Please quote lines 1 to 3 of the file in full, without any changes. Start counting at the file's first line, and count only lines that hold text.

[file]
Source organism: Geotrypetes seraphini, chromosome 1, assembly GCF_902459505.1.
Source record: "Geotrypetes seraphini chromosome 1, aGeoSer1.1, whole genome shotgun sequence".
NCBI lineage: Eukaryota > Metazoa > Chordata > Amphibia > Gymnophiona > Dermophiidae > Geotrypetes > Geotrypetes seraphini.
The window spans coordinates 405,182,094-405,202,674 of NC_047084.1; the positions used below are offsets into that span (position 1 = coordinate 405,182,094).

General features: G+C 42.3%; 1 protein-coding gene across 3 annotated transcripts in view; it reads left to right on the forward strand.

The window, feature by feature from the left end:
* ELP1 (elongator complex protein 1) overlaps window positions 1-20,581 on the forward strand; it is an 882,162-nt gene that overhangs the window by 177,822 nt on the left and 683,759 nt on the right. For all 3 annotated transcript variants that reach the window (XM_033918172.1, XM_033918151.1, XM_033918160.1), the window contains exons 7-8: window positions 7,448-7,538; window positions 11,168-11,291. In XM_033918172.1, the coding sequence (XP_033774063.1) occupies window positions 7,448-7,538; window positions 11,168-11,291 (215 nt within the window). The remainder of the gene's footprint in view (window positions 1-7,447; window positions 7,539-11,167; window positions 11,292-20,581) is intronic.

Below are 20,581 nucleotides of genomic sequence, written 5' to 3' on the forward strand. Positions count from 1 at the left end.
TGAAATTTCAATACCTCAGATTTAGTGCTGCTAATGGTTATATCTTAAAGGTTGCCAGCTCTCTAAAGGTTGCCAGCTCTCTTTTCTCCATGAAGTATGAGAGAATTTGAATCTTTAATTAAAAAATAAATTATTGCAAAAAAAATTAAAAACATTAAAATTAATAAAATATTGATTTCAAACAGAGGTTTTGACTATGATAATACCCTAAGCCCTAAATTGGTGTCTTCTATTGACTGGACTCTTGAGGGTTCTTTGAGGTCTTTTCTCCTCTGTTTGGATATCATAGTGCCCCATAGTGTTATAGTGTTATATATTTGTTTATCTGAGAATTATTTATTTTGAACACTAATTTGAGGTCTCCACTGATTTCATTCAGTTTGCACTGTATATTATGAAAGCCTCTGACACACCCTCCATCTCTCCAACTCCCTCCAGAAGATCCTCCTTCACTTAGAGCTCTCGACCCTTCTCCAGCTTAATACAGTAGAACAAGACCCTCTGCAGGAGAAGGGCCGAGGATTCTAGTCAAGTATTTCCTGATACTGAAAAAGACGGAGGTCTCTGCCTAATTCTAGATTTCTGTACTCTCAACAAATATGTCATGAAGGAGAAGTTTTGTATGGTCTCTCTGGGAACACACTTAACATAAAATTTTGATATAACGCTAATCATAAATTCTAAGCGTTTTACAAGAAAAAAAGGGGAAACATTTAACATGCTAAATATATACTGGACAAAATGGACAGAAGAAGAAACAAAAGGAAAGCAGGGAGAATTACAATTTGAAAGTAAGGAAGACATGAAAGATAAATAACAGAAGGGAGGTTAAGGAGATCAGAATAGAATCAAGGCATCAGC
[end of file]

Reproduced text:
Source organism: Geotrypetes seraphini, chromosome 1, assembly GCF_902459505.1.
Source record: "Geotrypetes seraphini chromosome 1, aGeoSer1.1, whole genome shotgun sequence".
NCBI lineage: Eukaryota > Metazoa > Chordata > Amphibia > Gymnophiona > Dermophiidae > Geotrypetes > Geotrypetes seraphini.